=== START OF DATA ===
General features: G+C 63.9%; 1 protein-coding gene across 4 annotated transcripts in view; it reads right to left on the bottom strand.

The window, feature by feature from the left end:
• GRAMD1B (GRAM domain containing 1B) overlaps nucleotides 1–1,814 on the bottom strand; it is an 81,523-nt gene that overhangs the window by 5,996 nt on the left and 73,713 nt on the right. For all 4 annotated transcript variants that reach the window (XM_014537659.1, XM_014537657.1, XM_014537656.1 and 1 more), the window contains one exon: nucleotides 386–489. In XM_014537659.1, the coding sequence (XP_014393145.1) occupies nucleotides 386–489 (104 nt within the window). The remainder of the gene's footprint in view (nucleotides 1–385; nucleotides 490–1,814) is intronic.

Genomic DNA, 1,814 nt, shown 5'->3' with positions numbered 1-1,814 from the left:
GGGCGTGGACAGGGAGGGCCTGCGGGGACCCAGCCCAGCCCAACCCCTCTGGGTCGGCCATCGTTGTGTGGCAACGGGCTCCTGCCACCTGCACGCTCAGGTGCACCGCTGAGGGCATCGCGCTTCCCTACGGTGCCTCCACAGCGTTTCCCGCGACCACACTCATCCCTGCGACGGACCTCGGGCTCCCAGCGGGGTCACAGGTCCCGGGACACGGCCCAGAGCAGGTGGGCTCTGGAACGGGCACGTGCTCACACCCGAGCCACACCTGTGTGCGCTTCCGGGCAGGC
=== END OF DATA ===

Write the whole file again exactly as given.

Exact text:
General features: G+C 63.9%; 1 protein-coding gene across 4 annotated transcripts in view; it reads right to left on the bottom strand.

The window, feature by feature from the left end:
• GRAMD1B (GRAM domain containing 1B) overlaps nucleotides 1–1,814 on the bottom strand; it is an 81,523-nt gene that overhangs the window by 5,996 nt on the left and 73,713 nt on the right. For all 4 annotated transcript variants that reach the window (XM_014537659.1, XM_014537657.1, XM_014537656.1 and 1 more), the window contains one exon: nucleotides 386–489. In XM_014537659.1, the coding sequence (XP_014393145.1) occupies nucleotides 386–489 (104 nt within the window). The remainder of the gene's footprint in view (nucleotides 1–385; nucleotides 490–1,814) is intronic.

Genomic DNA, 1,814 nt, shown 5'->3' with positions numbered 1-1,814 from the left:
GGGCGTGGACAGGGAGGGCCTGCGGGGACCCAGCCCAGCCCAACCCCTCTGGGTCGGCCATCGTTGTGTGGCAACGGGCTCCTGCCACCTGCACGCTCAGGTGCACCGCTGAGGGCATCGCGCTTCCCTACGGTGCCTCCACAGCGTTTCCCGCGACCACACTCATCCCTGCGACGGACCTCGGGCTCCCAGCGGGGTCACAGGTCCCGGGACACGGCCCAGAGCAGGTGGGCTCTGGAACGGGCACGTGCTCACACCCGAGCCACACCTGTGTGCGCTTCCGGGCAGGC